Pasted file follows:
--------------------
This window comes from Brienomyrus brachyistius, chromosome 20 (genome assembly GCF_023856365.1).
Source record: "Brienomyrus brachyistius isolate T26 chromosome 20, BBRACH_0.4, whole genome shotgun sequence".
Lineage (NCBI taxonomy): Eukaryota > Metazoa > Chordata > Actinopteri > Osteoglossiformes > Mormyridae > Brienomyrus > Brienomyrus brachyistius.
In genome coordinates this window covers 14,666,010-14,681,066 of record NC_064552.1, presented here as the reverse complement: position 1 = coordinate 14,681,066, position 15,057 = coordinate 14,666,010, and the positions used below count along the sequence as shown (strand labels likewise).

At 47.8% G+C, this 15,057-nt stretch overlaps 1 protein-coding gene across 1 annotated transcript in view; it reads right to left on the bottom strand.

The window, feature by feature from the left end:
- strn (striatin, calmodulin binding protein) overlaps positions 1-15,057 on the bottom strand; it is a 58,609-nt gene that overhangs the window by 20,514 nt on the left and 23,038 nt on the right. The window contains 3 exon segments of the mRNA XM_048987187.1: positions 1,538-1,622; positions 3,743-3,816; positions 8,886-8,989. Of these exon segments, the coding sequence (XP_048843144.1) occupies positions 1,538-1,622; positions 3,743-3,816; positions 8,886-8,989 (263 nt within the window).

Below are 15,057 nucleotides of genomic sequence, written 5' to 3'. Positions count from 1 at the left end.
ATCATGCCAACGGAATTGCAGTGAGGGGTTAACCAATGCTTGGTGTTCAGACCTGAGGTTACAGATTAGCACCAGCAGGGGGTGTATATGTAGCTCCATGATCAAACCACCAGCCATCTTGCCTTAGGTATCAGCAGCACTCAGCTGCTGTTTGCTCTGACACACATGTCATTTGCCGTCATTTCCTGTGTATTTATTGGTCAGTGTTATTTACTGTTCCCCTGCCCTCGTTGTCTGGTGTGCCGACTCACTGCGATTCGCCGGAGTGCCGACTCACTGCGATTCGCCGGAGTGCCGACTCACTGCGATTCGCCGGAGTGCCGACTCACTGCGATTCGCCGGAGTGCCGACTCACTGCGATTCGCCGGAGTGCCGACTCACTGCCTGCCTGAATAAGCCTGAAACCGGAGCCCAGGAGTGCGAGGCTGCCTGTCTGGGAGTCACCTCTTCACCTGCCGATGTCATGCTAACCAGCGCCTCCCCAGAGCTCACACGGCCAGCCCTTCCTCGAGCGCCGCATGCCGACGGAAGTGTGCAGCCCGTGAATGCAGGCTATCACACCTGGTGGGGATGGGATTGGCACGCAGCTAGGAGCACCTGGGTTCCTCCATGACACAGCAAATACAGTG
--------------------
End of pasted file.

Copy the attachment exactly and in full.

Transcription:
This window comes from Brienomyrus brachyistius, chromosome 20 (genome assembly GCF_023856365.1).
Source record: "Brienomyrus brachyistius isolate T26 chromosome 20, BBRACH_0.4, whole genome shotgun sequence".
Lineage (NCBI taxonomy): Eukaryota > Metazoa > Chordata > Actinopteri > Osteoglossiformes > Mormyridae > Brienomyrus > Brienomyrus brachyistius.
In genome coordinates this window covers 14,666,010-14,681,066 of record NC_064552.1, presented here as the reverse complement: position 1 = coordinate 14,681,066, position 15,057 = coordinate 14,666,010, and the positions used below count along the sequence as shown (strand labels likewise).

At 47.8% G+C, this 15,057-nt stretch overlaps 1 protein-coding gene across 1 annotated transcript in view; it reads right to left on the bottom strand.

The window, feature by feature from the left end:
- strn (striatin, calmodulin binding protein) overlaps positions 1-15,057 on the bottom strand; it is a 58,609-nt gene that overhangs the window by 20,514 nt on the left and 23,038 nt on the right. The window contains 3 exon segments of the mRNA XM_048987187.1: positions 1,538-1,622; positions 3,743-3,816; positions 8,886-8,989. Of these exon segments, the coding sequence (XP_048843144.1) occupies positions 1,538-1,622; positions 3,743-3,816; positions 8,886-8,989 (263 nt within the window).

Below are 15,057 nucleotides of genomic sequence, written 5' to 3'. Positions count from 1 at the left end.
ATCATGCCAACGGAATTGCAGTGAGGGGTTAACCAATGCTTGGTGTTCAGACCTGAGGTTACAGATTAGCACCAGCAGGGGGTGTATATGTAGCTCCATGATCAAACCACCAGCCATCTTGCCTTAGGTATCAGCAGCACTCAGCTGCTGTTTGCTCTGACACACATGTCATTTGCCGTCATTTCCTGTGTATTTATTGGTCAGTGTTATTTACTGTTCCCCTGCCCTCGTTGTCTGGTGTGCCGACTCACTGCGATTCGCCGGAGTGCCGACTCACTGCGATTCGCCGGAGTGCCGACTCACTGCGATTCGCCGGAGTGCCGACTCACTGCGATTCGCCGGAGTGCCGACTCACTGCGATTCGCCGGAGTGCCGACTCACTGCCTGCCTGAATAAGCCTGAAACCGGAGCCCAGGAGTGCGAGGCTGCCTGTCTGGGAGTCACCTCTTCACCTGCCGATGTCATGCTAACCAGCGCCTCCCCAGAGCTCACACGGCCAGCCCTTCCTCGAGCGCCGCATGCCGACGGAAGTGTGCAGCCCGTGAATGCAGGCTATCACACCTGGTGGGGATGGGATTGGCACGCAGCTAGGAGCACCTGGGTTCCTCCATGACACAGCAAATACAGTG